by Jessica Northan
October 16, 2022
In preparing remarks for today, I re-read my report from last year and while I wanted to take the easy way out and repeat that speech, it wasn’t going to work. I do figure, however, that this can be the “Emergence From the Emergency Part 2.” We have found that the running world we are re-entering post pandemic is quite different from the one we left. We must make some adjustments. Just what those are and how we do them will need careful consideration. All club members must voice their concerns, their wishes, their desires during this readjustment period.
Right now, we continue to put on a significant number of well-organized and popular running events, though their popularity (and the popularity of racing in general) has waned. Participation numbers are down across the board, but expenses increase (hello inflation! and safety regulations!). The board is in a solid financial position, but we must continue to make adjustments as needed
The race market is saturated and nearly all our events face competing races on the same weekend or weekends just before/after. I see a barrage of events promoted for worthy causes or by for-profit management companies or entities with much more branding and marketing power than us. Smaller races without sponsorship or marketing experts on staff get overlooked. Many come and go as it’s simply not as profitable or as easy to manage as one thinks. The bare bones races seem less desirable by the masses and people look to pay more for extra flair. Many pick “events” over “races.” While our club offers some events, we pride ourselves in quality races for low cost as well. Improving our marketing and securing race sponsors is a must if we want to continue our race calendar as is.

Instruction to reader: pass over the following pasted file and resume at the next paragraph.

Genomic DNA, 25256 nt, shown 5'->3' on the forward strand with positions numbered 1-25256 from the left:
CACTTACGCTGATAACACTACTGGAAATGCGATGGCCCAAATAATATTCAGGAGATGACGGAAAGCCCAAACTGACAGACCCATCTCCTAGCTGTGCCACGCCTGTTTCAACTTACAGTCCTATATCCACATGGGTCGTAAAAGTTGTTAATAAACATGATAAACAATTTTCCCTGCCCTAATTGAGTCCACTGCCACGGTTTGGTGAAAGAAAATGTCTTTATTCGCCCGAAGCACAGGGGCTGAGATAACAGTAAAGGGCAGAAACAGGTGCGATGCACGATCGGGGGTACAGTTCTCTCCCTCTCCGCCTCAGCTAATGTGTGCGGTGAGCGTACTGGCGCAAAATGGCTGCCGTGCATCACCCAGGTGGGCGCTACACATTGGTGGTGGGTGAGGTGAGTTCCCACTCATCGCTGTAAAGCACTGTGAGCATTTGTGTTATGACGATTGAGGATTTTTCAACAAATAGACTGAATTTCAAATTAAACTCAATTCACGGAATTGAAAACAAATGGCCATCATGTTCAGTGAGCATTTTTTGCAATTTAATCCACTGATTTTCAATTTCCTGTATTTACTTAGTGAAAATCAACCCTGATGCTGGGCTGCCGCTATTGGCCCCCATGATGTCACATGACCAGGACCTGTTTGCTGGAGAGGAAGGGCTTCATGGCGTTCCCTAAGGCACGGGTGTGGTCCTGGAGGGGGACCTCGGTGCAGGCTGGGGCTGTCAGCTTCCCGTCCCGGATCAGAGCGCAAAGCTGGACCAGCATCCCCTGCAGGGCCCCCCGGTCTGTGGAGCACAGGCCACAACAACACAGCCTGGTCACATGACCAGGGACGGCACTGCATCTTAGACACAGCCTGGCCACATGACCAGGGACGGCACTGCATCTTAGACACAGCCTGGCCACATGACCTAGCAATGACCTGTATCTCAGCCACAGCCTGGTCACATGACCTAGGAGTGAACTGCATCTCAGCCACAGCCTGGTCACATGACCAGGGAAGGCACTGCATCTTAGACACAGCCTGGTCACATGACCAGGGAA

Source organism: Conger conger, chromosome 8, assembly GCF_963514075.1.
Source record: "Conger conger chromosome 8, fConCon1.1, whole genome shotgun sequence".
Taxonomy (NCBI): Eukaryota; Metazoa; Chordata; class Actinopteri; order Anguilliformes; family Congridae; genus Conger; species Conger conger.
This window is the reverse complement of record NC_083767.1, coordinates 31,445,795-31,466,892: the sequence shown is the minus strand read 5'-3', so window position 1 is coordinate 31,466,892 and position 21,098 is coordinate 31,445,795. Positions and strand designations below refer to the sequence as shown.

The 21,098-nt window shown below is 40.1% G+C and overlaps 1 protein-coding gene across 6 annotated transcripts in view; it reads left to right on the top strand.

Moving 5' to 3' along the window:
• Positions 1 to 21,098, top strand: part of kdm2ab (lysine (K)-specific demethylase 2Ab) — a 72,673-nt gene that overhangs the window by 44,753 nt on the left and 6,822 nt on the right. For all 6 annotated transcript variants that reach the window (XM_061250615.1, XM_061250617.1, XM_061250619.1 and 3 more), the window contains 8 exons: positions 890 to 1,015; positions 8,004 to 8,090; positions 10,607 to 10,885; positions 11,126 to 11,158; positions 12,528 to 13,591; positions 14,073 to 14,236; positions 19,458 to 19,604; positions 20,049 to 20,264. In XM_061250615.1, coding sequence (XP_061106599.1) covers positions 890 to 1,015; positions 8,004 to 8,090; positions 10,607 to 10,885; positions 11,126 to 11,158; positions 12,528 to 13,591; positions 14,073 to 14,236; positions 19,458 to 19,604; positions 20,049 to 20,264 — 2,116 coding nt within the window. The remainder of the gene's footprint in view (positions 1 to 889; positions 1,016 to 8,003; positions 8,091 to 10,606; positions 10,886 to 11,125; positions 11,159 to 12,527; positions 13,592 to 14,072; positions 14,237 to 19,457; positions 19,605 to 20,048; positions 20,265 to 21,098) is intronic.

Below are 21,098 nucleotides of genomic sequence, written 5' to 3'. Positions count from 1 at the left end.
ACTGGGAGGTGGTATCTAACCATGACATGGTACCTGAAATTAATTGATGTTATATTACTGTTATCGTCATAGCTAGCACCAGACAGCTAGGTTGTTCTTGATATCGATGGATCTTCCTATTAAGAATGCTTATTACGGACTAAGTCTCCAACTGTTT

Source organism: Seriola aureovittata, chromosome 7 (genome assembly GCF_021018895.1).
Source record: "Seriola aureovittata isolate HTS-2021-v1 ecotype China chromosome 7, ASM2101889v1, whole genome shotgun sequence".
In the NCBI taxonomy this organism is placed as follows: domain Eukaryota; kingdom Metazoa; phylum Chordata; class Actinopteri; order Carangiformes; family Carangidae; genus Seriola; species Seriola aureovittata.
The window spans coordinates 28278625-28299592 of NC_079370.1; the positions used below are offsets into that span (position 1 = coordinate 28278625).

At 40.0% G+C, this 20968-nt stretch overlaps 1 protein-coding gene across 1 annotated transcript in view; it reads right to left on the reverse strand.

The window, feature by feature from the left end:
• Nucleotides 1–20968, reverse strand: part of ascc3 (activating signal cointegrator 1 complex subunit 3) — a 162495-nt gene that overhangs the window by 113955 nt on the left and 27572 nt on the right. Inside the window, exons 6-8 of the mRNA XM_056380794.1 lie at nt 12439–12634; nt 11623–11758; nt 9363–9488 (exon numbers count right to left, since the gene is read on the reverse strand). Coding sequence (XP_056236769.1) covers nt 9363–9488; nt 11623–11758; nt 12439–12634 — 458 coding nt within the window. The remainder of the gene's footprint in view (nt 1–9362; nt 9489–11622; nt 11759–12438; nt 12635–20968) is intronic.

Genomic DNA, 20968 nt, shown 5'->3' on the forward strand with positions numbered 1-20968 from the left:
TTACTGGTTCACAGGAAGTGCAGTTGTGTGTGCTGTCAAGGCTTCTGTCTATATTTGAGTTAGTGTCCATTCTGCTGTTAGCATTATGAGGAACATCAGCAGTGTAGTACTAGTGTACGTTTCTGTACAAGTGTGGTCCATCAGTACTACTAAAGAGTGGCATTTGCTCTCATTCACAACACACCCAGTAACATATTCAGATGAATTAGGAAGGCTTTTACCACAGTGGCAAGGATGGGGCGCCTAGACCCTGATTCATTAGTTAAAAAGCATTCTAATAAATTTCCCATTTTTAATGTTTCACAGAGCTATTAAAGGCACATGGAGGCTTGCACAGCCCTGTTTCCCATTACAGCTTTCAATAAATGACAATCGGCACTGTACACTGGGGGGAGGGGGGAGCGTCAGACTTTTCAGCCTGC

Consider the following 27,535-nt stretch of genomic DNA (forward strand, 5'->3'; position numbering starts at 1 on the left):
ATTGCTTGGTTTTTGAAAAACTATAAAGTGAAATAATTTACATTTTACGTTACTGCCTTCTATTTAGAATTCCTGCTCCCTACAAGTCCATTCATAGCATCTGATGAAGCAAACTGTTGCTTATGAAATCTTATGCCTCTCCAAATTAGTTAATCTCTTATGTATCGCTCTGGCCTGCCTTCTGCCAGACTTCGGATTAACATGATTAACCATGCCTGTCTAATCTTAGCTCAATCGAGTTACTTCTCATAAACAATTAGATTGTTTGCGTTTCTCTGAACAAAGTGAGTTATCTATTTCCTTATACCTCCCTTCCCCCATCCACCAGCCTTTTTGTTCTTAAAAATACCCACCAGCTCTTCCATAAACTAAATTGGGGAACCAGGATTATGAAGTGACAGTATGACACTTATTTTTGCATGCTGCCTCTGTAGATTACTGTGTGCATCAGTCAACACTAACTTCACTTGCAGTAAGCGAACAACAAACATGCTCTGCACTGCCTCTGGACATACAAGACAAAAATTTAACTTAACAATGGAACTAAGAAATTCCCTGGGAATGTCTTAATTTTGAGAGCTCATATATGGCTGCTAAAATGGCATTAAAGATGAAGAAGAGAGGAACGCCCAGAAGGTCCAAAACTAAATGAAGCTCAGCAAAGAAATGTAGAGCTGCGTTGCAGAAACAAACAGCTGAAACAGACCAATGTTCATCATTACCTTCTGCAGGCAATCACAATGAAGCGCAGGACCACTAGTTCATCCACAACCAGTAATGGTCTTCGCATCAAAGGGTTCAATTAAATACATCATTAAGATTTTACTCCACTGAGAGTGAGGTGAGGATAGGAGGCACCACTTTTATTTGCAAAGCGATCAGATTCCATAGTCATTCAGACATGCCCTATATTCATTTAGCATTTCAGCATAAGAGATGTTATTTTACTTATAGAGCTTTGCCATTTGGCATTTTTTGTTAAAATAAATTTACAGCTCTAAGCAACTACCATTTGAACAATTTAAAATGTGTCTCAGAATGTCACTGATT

Our club has eliminated several events from our schedule in recent years and may need to consider the elimination of more. I’d hate to see that happen as I personally like many of the smaller, cheap, low-key events, but it’s not apparent that others do, so we’ll see. Our current schedule has 20+ races with 11 being free for club members. We are only able to offer the free races with the dedication of our many race directors and with some profit from the other races. Some of our folks (Maureen Cox for the marathon, Mark Warner for the WTC, Brian Northan for the Stockade-athon & ROTG, John Parisella for Labor Day, Masters 10k, Distinguished Service, and WS #4) are giving many hours a week over several months of the year to the club. We must find ways to recruit additional qualified race directors.
Some opportunities exist for prospective RDs to get their feet wet by being an assistant or co-director or being a coordinator for one aspect of one of our larger races. The RDs of our major events have large jobs requiring a good deal of work. Their teams are invaluable. As is assistance they receive from our administrative assistant Carol Reardon, our club facilities manager John Parisella, and our insurance coordinator Barbara Sorrell. We must keep these teams strong. Not only does it lessen the workload for the director, it spreads the knowledge and experience should the director not continue in their role.